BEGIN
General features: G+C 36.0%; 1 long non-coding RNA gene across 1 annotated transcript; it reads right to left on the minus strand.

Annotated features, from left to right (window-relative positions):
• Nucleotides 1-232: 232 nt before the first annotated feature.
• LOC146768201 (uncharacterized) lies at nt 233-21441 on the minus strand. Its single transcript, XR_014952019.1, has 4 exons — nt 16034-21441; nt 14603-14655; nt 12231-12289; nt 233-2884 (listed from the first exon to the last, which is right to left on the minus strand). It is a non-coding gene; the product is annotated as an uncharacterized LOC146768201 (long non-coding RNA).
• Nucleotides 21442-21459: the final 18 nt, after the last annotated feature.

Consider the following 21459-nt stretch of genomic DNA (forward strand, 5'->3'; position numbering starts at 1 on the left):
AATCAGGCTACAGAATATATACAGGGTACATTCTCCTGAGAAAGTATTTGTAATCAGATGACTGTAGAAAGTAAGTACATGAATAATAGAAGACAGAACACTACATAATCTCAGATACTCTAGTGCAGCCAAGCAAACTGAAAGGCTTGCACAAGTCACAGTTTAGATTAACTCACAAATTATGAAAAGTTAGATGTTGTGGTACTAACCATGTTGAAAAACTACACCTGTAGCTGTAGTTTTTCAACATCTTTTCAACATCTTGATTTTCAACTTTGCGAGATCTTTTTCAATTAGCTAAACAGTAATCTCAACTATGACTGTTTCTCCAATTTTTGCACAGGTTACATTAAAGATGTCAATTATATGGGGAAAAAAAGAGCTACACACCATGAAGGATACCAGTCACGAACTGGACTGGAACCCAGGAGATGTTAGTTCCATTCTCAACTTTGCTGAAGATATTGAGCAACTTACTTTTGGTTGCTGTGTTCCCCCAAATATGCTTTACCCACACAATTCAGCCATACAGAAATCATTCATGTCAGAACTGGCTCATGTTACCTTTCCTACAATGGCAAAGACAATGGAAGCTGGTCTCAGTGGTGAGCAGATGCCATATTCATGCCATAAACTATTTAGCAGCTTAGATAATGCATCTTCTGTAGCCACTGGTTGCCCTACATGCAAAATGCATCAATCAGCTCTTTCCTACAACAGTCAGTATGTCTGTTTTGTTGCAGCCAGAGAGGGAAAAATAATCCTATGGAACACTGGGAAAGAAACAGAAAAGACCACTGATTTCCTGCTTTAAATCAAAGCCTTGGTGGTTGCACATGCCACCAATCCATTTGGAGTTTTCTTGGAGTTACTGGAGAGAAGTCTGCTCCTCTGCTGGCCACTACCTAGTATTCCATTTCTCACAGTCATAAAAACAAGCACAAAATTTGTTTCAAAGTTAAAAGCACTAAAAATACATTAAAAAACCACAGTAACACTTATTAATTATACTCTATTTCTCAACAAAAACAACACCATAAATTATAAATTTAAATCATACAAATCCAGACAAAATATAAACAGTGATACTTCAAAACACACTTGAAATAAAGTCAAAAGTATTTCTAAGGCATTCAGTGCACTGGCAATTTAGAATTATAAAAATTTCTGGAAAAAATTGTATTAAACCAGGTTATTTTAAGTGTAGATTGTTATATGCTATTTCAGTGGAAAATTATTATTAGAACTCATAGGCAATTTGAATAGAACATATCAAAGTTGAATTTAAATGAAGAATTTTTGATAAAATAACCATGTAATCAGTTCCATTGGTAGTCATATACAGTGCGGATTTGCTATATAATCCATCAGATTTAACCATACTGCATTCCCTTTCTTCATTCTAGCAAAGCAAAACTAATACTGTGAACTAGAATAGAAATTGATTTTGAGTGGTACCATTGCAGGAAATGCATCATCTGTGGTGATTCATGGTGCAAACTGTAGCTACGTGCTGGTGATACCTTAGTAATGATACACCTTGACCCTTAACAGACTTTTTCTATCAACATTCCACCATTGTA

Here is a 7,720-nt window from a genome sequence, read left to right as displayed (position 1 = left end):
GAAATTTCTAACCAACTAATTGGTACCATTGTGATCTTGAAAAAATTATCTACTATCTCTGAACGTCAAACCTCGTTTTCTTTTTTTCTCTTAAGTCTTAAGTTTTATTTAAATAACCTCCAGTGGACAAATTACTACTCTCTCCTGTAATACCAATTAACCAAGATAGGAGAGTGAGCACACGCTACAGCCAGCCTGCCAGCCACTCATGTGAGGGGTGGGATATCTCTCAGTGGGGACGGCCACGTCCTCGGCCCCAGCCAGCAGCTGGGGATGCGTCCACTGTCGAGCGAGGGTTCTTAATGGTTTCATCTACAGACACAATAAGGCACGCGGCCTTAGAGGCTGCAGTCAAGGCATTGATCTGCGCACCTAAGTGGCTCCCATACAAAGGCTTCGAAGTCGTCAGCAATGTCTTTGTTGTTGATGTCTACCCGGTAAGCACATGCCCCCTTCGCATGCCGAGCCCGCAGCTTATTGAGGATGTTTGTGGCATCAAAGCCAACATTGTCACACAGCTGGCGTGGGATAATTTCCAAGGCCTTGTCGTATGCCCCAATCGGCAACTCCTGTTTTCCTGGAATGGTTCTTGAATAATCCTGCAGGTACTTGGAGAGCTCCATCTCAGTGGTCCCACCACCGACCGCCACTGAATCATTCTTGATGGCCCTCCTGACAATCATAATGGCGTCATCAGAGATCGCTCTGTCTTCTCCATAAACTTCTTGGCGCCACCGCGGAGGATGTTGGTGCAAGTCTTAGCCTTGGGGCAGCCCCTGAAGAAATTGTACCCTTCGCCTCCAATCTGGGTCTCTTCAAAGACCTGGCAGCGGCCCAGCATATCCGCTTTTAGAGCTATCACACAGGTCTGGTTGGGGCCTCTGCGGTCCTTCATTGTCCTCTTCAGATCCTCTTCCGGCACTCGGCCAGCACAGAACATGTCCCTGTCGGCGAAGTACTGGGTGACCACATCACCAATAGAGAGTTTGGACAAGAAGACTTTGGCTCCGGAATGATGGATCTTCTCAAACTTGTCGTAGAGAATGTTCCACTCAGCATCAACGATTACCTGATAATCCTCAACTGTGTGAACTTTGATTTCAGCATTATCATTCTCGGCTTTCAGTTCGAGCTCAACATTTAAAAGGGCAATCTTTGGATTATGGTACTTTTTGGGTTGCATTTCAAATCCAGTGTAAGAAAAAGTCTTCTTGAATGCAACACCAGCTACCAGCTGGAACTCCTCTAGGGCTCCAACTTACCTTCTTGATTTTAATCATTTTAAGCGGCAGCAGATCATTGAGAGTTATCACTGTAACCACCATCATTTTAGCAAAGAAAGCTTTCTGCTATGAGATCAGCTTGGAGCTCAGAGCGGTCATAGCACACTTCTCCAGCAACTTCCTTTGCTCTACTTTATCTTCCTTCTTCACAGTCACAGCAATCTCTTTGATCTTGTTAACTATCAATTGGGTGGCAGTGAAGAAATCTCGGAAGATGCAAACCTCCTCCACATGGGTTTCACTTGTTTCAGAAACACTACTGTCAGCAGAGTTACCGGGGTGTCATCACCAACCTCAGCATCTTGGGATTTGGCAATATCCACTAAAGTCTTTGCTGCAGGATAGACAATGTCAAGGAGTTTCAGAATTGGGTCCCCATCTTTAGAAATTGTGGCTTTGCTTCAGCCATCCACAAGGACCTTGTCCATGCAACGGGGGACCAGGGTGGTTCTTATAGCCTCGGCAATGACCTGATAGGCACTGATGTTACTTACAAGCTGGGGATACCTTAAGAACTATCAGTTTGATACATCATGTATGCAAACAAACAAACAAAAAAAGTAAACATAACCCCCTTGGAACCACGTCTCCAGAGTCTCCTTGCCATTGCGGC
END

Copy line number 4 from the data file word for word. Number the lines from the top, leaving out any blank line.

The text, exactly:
• LOC146768201 (uncharacterized) lies at nt 233-21441 on the minus strand. Its single transcript, XR_014952019.1, has 4 exons — nt 16034-21441; nt 14603-14655; nt 12231-12289; nt 233-2884 (listed from the first exon to the last, which is right to left on the minus strand). It is a non-coding gene; the product is annotated as an uncharacterized LOC146768201 (long non-coding RNA).